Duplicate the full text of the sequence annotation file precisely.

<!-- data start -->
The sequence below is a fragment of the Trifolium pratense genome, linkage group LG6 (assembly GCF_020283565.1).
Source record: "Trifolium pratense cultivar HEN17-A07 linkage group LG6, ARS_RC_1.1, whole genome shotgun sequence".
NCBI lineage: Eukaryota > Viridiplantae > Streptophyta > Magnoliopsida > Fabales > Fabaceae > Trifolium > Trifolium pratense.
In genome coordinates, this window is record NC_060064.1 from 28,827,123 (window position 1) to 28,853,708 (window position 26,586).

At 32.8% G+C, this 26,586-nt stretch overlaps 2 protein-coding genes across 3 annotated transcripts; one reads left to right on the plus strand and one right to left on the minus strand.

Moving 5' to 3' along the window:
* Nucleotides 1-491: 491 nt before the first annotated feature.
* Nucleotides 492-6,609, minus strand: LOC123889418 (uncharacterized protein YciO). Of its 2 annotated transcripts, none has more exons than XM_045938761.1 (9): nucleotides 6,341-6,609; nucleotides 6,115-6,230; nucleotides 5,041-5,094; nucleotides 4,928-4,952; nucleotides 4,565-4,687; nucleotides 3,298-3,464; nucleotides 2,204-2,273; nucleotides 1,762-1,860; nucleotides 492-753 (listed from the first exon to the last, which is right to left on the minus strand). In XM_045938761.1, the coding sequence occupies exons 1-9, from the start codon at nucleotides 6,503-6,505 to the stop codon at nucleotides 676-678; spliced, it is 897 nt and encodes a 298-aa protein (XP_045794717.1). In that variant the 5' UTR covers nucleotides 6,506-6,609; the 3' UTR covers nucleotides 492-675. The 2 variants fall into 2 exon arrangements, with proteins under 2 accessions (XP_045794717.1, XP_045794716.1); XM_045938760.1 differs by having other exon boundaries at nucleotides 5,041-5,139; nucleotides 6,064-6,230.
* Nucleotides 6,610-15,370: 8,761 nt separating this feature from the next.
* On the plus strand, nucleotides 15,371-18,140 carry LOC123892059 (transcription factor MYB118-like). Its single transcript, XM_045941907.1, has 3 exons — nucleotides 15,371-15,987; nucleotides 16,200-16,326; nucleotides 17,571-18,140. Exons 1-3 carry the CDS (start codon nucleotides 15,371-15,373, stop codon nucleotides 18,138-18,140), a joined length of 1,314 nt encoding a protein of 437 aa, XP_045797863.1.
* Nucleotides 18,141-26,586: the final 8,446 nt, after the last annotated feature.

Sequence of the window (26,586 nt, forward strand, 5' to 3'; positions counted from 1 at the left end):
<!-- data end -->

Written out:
The sequence below is a fragment of the Trifolium pratense genome, linkage group LG6 (assembly GCF_020283565.1).
Source record: "Trifolium pratense cultivar HEN17-A07 linkage group LG6, ARS_RC_1.1, whole genome shotgun sequence".
NCBI lineage: Eukaryota > Viridiplantae > Streptophyta > Magnoliopsida > Fabales > Fabaceae > Trifolium > Trifolium pratense.
In genome coordinates, this window is record NC_060064.1 from 28,827,123 (window position 1) to 28,853,708 (window position 26,586).

At 32.8% G+C, this 26,586-nt stretch overlaps 2 protein-coding genes across 3 annotated transcripts; one reads left to right on the plus strand and one right to left on the minus strand.

Moving 5' to 3' along the window:
* Nucleotides 1-491: 491 nt before the first annotated feature.
* Nucleotides 492-6,609, minus strand: LOC123889418 (uncharacterized protein YciO). Of its 2 annotated transcripts, none has more exons than XM_045938761.1 (9): nucleotides 6,341-6,609; nucleotides 6,115-6,230; nucleotides 5,041-5,094; nucleotides 4,928-4,952; nucleotides 4,565-4,687; nucleotides 3,298-3,464; nucleotides 2,204-2,273; nucleotides 1,762-1,860; nucleotides 492-753 (listed from the first exon to the last, which is right to left on the minus strand). In XM_045938761.1, the coding sequence occupies exons 1-9, from the start codon at nucleotides 6,503-6,505 to the stop codon at nucleotides 676-678; spliced, it is 897 nt and encodes a 298-aa protein (XP_045794717.1). In that variant the 5' UTR covers nucleotides 6,506-6,609; the 3' UTR covers nucleotides 492-675. The 2 variants fall into 2 exon arrangements, with proteins under 2 accessions (XP_045794717.1, XP_045794716.1); XM_045938760.1 differs by having other exon boundaries at nucleotides 5,041-5,139; nucleotides 6,064-6,230.
* Nucleotides 6,610-15,370: 8,761 nt separating this feature from the next.
* On the plus strand, nucleotides 15,371-18,140 carry LOC123892059 (transcription factor MYB118-like). Its single transcript, XM_045941907.1, has 3 exons — nucleotides 15,371-15,987; nucleotides 16,200-16,326; nucleotides 17,571-18,140. Exons 1-3 carry the CDS (start codon nucleotides 15,371-15,373, stop codon nucleotides 18,138-18,140), a joined length of 1,314 nt encoding a protein of 437 aa, XP_045797863.1.
* Nucleotides 18,141-26,586: the final 8,446 nt, after the last annotated feature.

Sequence of the window (26,586 nt, forward strand, 5' to 3'; positions counted from 1 at the left end):